Jacob Epstein’s last sculpture ‘Rush of Green’. Now moved round the back of the building. 2013.

Bowater House, the building that the Uglies cheered as they walked past, was demolished in 2006 without too many people mourning its loss at the time. It’s replacement One Hyde Park was called by its once idealistic architect Lord Rogers, “a 21st-century monument” – although a monument to what no one really knows, but it seems to be some kind of celebration of the ostentatious ultra-rich and the ever-growing widening gap between the rich and poor in London. Two years ago in 2010 at the height of the credit crunch a penthouse flat in the building sold for £140 million.

Somehow One Hyde Park has managed to make people remember Bowater House almost fondly. Firstly for it’s opening in its centre that enabled anyone to drive or walk though onto Hyde Park, and secondly the sculpture ‘Rush of Green’ placed in the centre of the road for everyone to see. It was the last work by the sculptor Jacob Epstein and he was still putting the finishing touches to it on the day he died in 1959. Rush of Green has now been placed round the back of the buildings by a small road that leads to Hyde Park, although it’s cleverly designed to look private so hardly anyone uses it.

If Pauline Boty was alive today and the Anti-Uglies were still protesting I suspect that One Hyde Park, a building architecturally more suited to Qatar and Abu Dhabi than Knightsbridge, would have been first on their list.

“Outrage! Outrage! Outrage!”

Pauline Boty’s last painting from 1966. ‘Bum’.

 

Thank you to Eve Dawoud who introduced me to Pauline Boty and Adam Smith’s unpublished (why?) Now you see her – Pauline Boty – First Lady of British Pop.  A gallery of photographs of Pauline Boty by John Aston can be found here and at the National Portrait Gallery here.

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The Honky Tonk Woman – Winifred Atwell and the Railton Road in Brixton.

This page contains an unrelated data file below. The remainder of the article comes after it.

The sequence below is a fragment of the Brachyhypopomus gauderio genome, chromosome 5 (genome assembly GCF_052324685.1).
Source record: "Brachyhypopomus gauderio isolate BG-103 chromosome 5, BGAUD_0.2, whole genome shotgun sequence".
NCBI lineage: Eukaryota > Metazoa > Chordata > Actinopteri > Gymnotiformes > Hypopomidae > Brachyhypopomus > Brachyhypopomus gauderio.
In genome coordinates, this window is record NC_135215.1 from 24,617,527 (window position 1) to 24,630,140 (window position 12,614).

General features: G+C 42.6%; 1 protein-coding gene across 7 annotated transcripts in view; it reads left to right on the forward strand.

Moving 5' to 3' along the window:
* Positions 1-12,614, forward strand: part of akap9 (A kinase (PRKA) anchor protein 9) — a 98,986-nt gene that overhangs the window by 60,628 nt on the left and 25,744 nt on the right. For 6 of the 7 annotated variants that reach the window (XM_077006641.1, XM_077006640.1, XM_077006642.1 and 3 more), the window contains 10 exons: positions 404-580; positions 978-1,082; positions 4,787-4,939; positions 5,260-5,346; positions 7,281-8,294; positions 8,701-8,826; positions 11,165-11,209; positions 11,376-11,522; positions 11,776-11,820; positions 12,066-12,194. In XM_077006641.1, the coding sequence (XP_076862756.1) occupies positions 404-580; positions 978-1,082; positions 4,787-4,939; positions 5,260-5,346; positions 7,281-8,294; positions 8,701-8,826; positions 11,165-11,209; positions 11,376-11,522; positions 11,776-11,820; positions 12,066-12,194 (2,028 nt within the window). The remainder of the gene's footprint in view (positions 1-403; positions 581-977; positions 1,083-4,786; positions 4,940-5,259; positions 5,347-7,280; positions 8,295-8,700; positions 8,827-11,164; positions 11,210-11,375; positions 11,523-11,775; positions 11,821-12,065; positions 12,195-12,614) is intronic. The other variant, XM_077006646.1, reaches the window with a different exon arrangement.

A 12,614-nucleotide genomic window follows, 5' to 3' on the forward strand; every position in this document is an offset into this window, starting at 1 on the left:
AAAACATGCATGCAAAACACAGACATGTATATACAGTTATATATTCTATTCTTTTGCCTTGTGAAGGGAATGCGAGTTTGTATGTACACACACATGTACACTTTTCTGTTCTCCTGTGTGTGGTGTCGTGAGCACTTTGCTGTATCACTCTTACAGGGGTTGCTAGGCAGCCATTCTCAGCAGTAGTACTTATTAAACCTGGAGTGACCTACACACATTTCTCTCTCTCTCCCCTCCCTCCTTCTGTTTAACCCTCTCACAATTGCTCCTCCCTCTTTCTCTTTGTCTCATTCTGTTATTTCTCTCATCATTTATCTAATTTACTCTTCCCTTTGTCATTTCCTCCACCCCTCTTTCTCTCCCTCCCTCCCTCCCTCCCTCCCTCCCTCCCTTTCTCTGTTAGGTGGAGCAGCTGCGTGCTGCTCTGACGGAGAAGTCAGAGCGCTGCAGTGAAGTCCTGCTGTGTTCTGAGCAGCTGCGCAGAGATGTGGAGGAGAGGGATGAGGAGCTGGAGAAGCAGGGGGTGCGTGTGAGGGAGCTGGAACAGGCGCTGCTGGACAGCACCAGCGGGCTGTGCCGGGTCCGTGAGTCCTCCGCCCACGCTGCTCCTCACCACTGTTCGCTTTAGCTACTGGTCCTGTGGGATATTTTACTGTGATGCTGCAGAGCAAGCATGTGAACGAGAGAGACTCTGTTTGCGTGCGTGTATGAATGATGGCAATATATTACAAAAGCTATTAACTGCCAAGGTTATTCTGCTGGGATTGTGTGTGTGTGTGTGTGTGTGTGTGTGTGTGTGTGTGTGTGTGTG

October 4th, 2012

Winifred Atwell. One of Britain's biggest stars in the 1950s. Modelling Oliver Goldsmith's sunglasses.

At around eight o’clock on the Saturday evening of 14 April 1981 a Molotov cocktail was thrown through a window of The George Hotel on the corner of Effra Parade and Railton Road in Brixton.  It was the second night of the Brixton riots and it was no coincidence that the pub had been targeted – the landlord was infamous in the sixties and seventies for his treatment of local black people and he had been reported to the Race Relations Board for his behaviour.

In the 1970s the pub had been the subject of several local marches and The South London Press, not exactly known to be at the vanguard of radical black separatism, wrote that the arson was “undoubtedly an act of revenge for years of racial discrimination.”

It was relatively un-noticed that the welding shop directly across the road from the George at 82A Railton Road was also set alight. The building all but burnt down during the night and would eventually be demolished.

What was left of 82A Railton Road after the 1981 Brixton Riots.

82A Railton Road around 1975.

Railton Road in 1975. The George pub can be seen in the background on the left behind the greengrocer's awnings.

The 1981 riots were mainly a reaction to the very heavy-handed Metropolitan Police’s ‘Operation Swamp 81′- it was rather horrendously named after Margaret Thatcher’s 1978 World in Action interview where she said “if there is any fear that it [Britain] might be swamped people are going to react and be rather hostile to those coming in.”. To be fair, and sometimes this isn’t remembered, Thatcher also said in the interview, albeit maybe patronisingly, that “in many ways [minorities] add to the richness and variety of this country”.